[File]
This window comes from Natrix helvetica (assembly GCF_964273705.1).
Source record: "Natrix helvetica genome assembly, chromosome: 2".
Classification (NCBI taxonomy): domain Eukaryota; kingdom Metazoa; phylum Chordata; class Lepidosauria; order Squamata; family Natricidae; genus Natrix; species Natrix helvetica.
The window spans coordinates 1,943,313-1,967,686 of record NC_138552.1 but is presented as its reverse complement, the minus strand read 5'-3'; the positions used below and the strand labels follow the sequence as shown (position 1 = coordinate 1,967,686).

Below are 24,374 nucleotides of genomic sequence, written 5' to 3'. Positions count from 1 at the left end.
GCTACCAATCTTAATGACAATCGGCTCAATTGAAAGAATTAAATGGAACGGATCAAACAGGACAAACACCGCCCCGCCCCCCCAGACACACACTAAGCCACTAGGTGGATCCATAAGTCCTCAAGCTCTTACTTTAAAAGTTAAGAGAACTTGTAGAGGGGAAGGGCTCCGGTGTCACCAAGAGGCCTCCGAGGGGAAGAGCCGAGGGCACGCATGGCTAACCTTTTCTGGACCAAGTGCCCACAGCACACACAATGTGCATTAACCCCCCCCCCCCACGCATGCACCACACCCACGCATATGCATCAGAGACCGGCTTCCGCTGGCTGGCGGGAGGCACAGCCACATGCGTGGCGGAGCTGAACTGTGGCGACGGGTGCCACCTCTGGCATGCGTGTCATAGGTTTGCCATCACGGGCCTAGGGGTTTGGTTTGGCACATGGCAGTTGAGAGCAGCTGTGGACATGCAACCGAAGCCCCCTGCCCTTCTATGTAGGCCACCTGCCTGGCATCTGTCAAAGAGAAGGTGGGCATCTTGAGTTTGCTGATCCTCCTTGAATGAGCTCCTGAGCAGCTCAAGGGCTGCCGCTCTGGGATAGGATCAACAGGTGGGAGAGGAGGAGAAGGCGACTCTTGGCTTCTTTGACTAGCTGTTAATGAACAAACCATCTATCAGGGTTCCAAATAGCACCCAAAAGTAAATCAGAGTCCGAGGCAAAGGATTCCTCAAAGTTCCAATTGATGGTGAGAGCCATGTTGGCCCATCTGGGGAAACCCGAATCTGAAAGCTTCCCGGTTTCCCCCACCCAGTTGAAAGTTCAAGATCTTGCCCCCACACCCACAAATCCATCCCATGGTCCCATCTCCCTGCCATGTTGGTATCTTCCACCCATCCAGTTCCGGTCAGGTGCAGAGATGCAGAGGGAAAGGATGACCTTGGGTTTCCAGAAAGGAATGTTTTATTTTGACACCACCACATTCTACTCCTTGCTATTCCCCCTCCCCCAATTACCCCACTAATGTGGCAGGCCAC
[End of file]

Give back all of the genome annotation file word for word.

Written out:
This window comes from Natrix helvetica (assembly GCF_964273705.1).
Source record: "Natrix helvetica genome assembly, chromosome: 2".
Classification (NCBI taxonomy): domain Eukaryota; kingdom Metazoa; phylum Chordata; class Lepidosauria; order Squamata; family Natricidae; genus Natrix; species Natrix helvetica.
The window spans coordinates 1,943,313-1,967,686 of record NC_138552.1 but is presented as its reverse complement, the minus strand read 5'-3'; the positions used below and the strand labels follow the sequence as shown (position 1 = coordinate 1,967,686).

Below are 24,374 nucleotides of genomic sequence, written 5' to 3'. Positions count from 1 at the left end.
GCTACCAATCTTAATGACAATCGGCTCAATTGAAAGAATTAAATGGAACGGATCAAACAGGACAAACACCGCCCCGCCCCCCCAGACACACACTAAGCCACTAGGTGGATCCATAAGTCCTCAAGCTCTTACTTTAAAAGTTAAGAGAACTTGTAGAGGGGAAGGGCTCCGGTGTCACCAAGAGGCCTCCGAGGGGAAGAGCCGAGGGCACGCATGGCTAACCTTTTCTGGACCAAGTGCCCACAGCACACACAATGTGCATTAACCCCCCCCCCCCACGCATGCACCACACCCACGCATATGCATCAGAGACCGGCTTCCGCTGGCTGGCGGGAGGCACAGCCACATGCGTGGCGGAGCTGAACTGTGGCGACGGGTGCCACCTCTGGCATGCGTGTCATAGGTTTGCCATCACGGGCCTAGGGGTTTGGTTTGGCACATGGCAGTTGAGAGCAGCTGTGGACATGCAACCGAAGCCCCCTGCCCTTCTATGTAGGCCACCTGCCTGGCATCTGTCAAAGAGAAGGTGGGCATCTTGAGTTTGCTGATCCTCCTTGAATGAGCTCCTGAGCAGCTCAAGGGCTGCCGCTCTGGGATAGGATCAACAGGTGGGAGAGGAGGAGAAGGCGACTCTTGGCTTCTTTGACTAGCTGTTAATGAACAAACCATCTATCAGGGTTCCAAATAGCACCCAAAAGTAAATCAGAGTCCGAGGCAAAGGATTCCTCAAAGTTCCAATTGATGGTGAGAGCCATGTTGGCCCATCTGGGGAAACCCGAATCTGAAAGCTTCCCGGTTTCCCCCACCCAGTTGAAAGTTCAAGATCTTGCCCCCACACCCACAAATCCATCCCATGGTCCCATCTCCCTGCCATGTTGGTATCTTCCACCCATCCAGTTCCGGTCAGGTGCAGAGATGCAGAGGGAAAGGATGACCTTGGGTTTCCAGAAAGGAATGTTTTATTTTGACACCACCACATTCTACTCCTTGCTATTCCCCCTCCCCCAATTACCCCACTAATGTGGCAGGCCAC